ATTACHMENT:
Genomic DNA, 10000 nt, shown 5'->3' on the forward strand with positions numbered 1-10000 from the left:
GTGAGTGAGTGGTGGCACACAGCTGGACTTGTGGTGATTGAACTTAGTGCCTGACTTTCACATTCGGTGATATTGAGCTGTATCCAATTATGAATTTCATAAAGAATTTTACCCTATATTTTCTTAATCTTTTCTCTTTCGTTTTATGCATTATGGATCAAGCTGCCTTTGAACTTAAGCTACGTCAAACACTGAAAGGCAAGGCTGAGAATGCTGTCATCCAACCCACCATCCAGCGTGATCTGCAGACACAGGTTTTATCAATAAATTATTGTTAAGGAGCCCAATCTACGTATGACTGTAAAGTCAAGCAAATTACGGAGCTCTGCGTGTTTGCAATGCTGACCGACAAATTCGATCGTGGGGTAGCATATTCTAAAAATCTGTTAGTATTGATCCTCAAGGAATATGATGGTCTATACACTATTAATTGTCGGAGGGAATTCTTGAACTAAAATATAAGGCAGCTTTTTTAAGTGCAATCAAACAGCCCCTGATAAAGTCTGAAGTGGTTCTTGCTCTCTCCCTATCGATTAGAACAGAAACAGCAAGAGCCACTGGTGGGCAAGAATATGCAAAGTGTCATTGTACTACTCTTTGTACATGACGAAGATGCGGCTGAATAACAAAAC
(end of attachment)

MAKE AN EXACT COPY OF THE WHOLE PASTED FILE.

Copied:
Genomic DNA, 10000 nt, shown 5'->3' on the forward strand with positions numbered 1-10000 from the left:
GTGAGTGAGTGGTGGCACACAGCTGGACTTGTGGTGATTGAACTTAGTGCCTGACTTTCACATTCGGTGATATTGAGCTGTATCCAATTATGAATTTCATAAAGAATTTTACCCTATATTTTCTTAATCTTTTCTCTTTCGTTTTATGCATTATGGATCAAGCTGCCTTTGAACTTAAGCTACGTCAAACACTGAAAGGCAAGGCTGAGAATGCTGTCATCCAACCCACCATCCAGCGTGATCTGCAGACACAGGTTTTATCAATAAATTATTGTTAAGGAGCCCAATCTACGTATGACTGTAAAGTCAAGCAAATTACGGAGCTCTGCGTGTTTGCAATGCTGACCGACAAATTCGATCGTGGGGTAGCATATTCTAAAAATCTGTTAGTATTGATCCTCAAGGAATATGATGGTCTATACACTATTAATTGTCGGAGGGAATTCTTGAACTAAAATATAAGGCAGCTTTTTTAAGTGCAATCAAACAGCCCCTGATAAAGTCTGAAGTGGTTCTTGCTCTCTCCCTATCGATTAGAACAGAAACAGCAAGAGCCACTGGTGGGCAAGAATATGCAAAGTGTCATTGTACTACTCTTTGTACATGACGAAGATGCGGCTGAATAACAAAAC